Tuesday, 25 June 2019

Questions (662)

Robert Troy

Question:

662. Deputy Robert Troy asked the Minister for Transport, Tourism and Sport the number of vehicles in the State fleet as of 2019; and the number of these vehicles which are fully electric vehicles. [26225/19]

View answer

Written answers (Question to Transport)

As the National Vehicle File is categorised based on motor tax classifications the information requested by the Deputy is not readily available in the format sought; however, the following relevant data has been extracted from the File. As of the 31st of May 2019 there were 6,573 vehicles registered under the ‘State Owned, Emergency Vehicles and Rescue Vehicles’ tax classification; the Deputy should note that this definition potentially omits many state/public vehicles that are not registered under this tax exemption category. Based on this definition, there are 13 electric “State Vehicles” registered.

The transition to alternatively-fuelled vehicles, including electric vehicles (EVs), is a necessary step-change if Ireland is to effect a substantial reduction in transport emissions, particularly in the passenger car sector which accounts for over half of all land transport emissions. In order to expedite the deployment of low carbon technologies, especially the uptake of EVs, my Department and the Department of Communications, Climate Action and the Environment jointly convened an inter-Departmental Low Emission Vehicle Taskforce to consider a full suite of potential measures available to Government. The role of public sector leadership in encouraging EV uptake was examined by the Taskforce; it was recommended that the National Procurement Service introduce a new public procurement framework contract for EVs which would allow public bodies to purchase EVs with reduced administrative burden. This recommendation was echoed in the recently published Climate Action Plan (Action 149). It is expected that this measure will promote greater uptake of EVs within the State Vehicle Fleet.

While the initial uptake of EVs in Ireland was relatively slow, there are a range of factors accepted internationally as being barriers to transition to EV technology including limited vehicle choice, range anxiety and low consumer awareness. This slower than anticipated transition to EVs was not Ireland-specific and did not indicate a lack of ambition or support. Increasing range performances, technology advancements, greater affordability and improved consumer choice are beginning to trigger large-scale change. This year we saw a marked increase in EV sales; at the end of May 2019 there were 11,418 EVs were registered on Irish roads (6,892 full battery electric and 4,526 plug-in hybrids).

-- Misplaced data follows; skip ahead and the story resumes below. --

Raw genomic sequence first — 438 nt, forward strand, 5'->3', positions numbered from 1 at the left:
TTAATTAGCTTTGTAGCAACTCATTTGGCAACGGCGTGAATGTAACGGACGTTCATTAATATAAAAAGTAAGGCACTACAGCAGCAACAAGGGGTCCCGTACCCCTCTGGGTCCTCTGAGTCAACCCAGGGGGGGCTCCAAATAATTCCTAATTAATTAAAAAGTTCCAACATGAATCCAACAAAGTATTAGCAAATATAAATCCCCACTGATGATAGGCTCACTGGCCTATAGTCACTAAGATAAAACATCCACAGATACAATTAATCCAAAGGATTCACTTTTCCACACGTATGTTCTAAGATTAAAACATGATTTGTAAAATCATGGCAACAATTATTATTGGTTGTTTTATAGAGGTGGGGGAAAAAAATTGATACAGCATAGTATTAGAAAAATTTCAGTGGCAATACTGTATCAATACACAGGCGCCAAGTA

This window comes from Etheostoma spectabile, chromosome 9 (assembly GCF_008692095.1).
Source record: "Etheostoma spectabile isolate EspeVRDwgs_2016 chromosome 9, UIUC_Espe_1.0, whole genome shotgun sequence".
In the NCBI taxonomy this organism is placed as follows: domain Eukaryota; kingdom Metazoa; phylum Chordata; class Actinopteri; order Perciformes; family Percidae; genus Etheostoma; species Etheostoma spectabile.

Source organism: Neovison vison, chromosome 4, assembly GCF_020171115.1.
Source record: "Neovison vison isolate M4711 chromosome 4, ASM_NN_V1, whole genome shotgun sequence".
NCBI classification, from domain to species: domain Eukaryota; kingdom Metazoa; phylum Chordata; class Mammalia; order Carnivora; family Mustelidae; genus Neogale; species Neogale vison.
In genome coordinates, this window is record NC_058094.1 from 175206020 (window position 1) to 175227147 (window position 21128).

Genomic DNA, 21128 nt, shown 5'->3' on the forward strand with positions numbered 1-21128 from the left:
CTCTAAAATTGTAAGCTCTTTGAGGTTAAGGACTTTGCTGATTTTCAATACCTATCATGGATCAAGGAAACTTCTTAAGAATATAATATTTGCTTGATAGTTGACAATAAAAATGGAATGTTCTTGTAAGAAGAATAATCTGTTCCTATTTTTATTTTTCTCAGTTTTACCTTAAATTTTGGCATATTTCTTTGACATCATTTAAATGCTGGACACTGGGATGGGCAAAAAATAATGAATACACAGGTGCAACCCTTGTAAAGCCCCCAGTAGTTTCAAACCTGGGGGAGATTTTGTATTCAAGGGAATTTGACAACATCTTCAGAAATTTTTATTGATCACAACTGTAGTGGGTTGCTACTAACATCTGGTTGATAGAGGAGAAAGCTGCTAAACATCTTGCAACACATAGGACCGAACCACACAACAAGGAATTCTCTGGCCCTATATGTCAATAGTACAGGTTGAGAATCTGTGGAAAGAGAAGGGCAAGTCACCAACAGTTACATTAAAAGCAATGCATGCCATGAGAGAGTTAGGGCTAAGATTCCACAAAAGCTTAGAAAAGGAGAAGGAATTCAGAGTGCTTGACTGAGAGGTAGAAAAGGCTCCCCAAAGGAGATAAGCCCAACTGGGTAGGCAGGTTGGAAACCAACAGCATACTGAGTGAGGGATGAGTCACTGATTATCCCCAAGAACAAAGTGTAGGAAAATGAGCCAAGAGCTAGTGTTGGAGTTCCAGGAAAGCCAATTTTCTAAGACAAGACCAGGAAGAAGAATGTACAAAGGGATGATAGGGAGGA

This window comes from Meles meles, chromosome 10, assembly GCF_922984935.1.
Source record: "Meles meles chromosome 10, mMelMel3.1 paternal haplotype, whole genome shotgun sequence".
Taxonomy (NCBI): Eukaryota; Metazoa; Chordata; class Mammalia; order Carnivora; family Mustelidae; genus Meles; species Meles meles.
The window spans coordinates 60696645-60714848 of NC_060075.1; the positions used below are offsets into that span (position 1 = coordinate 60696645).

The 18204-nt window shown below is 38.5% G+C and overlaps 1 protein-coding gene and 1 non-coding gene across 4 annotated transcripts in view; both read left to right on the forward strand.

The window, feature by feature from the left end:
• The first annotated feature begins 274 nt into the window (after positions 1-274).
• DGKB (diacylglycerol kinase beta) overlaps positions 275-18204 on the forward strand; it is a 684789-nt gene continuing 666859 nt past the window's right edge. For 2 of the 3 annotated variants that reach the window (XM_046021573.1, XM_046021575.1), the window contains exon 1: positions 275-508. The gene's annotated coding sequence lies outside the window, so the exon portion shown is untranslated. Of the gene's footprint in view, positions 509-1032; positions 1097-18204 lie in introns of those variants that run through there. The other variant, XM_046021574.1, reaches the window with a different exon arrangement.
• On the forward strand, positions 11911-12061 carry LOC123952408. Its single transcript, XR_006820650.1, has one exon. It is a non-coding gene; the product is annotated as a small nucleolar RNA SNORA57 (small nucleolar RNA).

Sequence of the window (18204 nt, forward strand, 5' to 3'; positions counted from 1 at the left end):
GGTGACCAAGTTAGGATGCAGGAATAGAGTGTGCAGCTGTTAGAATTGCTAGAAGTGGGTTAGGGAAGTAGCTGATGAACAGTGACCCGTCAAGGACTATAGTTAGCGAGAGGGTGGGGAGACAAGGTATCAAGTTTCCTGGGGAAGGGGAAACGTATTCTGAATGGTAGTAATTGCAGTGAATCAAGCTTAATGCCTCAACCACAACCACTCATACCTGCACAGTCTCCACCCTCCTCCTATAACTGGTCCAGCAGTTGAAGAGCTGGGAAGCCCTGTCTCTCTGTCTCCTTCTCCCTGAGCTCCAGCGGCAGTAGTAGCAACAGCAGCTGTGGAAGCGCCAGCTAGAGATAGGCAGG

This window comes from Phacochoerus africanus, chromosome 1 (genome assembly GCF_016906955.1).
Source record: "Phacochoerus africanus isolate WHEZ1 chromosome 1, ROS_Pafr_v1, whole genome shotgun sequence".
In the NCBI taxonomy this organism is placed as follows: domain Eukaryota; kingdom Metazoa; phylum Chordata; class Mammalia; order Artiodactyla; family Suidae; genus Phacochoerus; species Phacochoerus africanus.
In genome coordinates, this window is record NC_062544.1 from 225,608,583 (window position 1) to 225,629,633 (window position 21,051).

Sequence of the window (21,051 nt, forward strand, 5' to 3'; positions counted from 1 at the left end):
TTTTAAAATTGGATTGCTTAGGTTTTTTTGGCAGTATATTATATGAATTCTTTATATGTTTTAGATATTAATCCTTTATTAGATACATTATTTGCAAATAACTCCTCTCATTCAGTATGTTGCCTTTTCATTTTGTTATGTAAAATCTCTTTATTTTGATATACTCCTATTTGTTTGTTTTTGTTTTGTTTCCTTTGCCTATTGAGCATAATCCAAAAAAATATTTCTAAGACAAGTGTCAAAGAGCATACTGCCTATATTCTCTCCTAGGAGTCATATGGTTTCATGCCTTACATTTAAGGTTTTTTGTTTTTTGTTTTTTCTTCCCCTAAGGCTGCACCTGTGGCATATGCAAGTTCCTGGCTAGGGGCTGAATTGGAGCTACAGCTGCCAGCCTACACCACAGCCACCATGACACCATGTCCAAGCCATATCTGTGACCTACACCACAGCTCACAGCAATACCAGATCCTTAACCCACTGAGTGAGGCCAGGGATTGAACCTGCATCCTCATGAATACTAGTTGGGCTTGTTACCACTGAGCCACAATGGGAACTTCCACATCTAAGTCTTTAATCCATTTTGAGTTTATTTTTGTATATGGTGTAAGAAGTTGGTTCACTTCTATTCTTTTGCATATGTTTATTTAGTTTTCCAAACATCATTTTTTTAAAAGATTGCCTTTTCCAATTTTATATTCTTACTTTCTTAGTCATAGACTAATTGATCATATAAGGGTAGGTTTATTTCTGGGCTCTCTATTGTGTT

Beyond the passenger car fleet I am also committed to encouraging greater uptake of low emitting technologies, including electrification, in the public transport fleet. In the urban bus fleet, I have outlined a clear trajectory to low emission buses, with no more diesel-only buses purchased for the urban public bus fleet from next month and by 2035 to only have low emitting buses in the urban PSO bus fleet. We also plan to create a full metropolitan area DART network for the Greater Dublin Area; this is the part of the national rail network that carries over 75% of total rail passengers each year. It will mean high-frequency electrified rail services to Drogheda, Celbridge/Hazelhatch, Maynooth and M3 Parkway, as well as new interchange stations with bus, LUAS and Metro networks. These major projects will help supplement the range of viable low carbon alternatives to private passenger car travel and positively impact on our sectoral emissions profile.